A jury at the US Federal District Court in Alexandria, Virginia, found a 33-year-old former British citizen, guilty on eight criminal counts including kidnapping, murder and membership in a terrorist organization on Thursday.
The defendant was accused of being a member of an “Islamic State” (IS) jihadist terror cell known as “The Beatles” due to the members’ British accents.
Jurors deliberated for four hours before returning the guilty verdict. The 33-year-old now faces life in prison.
What is ‘IS’? What is ‘Islamic State’? A breakaway from terrorist organization al Qaeda, “Islamic State” is a Sunni militant group that is believed to have formed in response to disillusionment and frustration due to the failed rule of governments in Syria and Iraq. Its flag reads “Muhammad is the prophet of God” and “There is no god apart from Allah” – lines that are valid for all Muslims, not just “IS.”
What is ‘IS’? Where is the ‘Islamic State’ active? The “Islamic State” aims to create a “caliphate” – a state where the traditional values of Islam and Sharia law must be adhered to. Due to the instability of regions in Syria and Iraq, the “Islamic State” has been able to capture land in the two countries.
What is ‘IS’? What makes the ‘Islamic State’ different? A key difference is the brutality “Islamic State” has used to strike fear into its enemies and innocents by cruel beheadings and ruthless violence. In contrast to this, it is said to govern the regions it takes over. As Middle East expert Shadi Hamid told PBS: “They provide social services. They run local government. They provide some modicum of law and order.”
What is ‘IS’? How does ‘Islamic State’ relate to other terrorist groups? Though “IS” is active in Syria and Iraq, the Nigerian terrorist organization Boko Haram recently declared its support. It’s like a competition in cruelty: while Boko Haram is responsible for 13,000 deaths, “IS” has injured or killed at least 24,000 people. Terrorist group al Qaeda has distanced itself from “IS” with its offshoot Nusra Front even fighting against “IS”.
What is ‘IS’? What about its followers? Something else that distinguishes the “IS” is its followers. More than 20,000 foreign fighters have joined the group, with more than 4,000 come from Western Europe and North America, according to an ICSR report. Here are the countries where most people have gone to fight. But, there are more fighters per capita heading to fight from some smaller countries like Sweden and Belgium.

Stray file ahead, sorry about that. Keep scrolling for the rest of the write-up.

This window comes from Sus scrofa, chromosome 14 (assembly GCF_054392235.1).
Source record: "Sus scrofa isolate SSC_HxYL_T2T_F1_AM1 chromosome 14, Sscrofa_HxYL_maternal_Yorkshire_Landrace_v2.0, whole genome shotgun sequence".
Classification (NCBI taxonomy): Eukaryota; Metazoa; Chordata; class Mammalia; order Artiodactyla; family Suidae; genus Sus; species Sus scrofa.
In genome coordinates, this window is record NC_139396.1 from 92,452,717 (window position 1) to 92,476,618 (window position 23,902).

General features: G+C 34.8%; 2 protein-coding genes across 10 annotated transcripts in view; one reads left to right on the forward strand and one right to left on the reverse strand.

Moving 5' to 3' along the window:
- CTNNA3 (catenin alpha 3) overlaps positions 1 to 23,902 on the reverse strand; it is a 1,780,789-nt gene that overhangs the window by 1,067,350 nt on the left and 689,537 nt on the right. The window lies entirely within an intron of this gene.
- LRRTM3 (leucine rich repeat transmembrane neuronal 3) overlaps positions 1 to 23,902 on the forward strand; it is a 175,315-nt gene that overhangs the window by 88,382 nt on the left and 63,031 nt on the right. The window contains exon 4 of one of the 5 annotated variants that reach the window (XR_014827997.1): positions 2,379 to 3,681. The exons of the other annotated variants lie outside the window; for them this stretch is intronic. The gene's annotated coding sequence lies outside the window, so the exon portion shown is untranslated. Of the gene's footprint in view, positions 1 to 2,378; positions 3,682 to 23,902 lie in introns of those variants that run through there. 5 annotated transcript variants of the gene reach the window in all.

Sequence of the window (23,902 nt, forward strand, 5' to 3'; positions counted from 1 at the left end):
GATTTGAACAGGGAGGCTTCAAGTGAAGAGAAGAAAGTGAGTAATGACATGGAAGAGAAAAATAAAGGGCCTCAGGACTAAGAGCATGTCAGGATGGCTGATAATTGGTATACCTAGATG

What is ‘IS’? What are Western governments doing to stop ‘Islamic State’? Since August 2014, a US-led coalition has carried out airstrikes on “Islamic State” targets in Syria (1,422 strikes) and Iraq (2,242 strikes), according to a BBC report. Some governments have also been active within their own countries: Germany is set to prosecute at least 30 suspected militants returning from Syria, while Saudi Arabia, for example, arrested 93 suspected militants in April 2015. Author: Louise Osborne
European witnesses recount horrors of captivity
During the eight-day trial, the court heard testimony from a number of witnesses who described the sheer brutality of the group. All of the former hostages who testified were European, as the group executed its US and UK captives.
The guilty verdict came despite the fact that no former hostages could definitively identify the defendant as a “Beatle” because he and the others in the group took care not to show their faces and threatened abuse to those who looked them in the eye.
The 33-year-old was captured along with another former group member in 2018 by Kurdish forces in Syria as the two sought to escape to Turkey. They were eventually turned over to US forces in Iraq and flown to Virginia in late 2020 to stand trial.
Although the two men were said to have conducted electronic ransom negotiations with captives’ families and home countries, the charges the defendant was convicted of related to the grisly murders of four US citizens: journalists James Foley, Steven Sotloff and aid workers Peter Kassig and Kayla Mueller.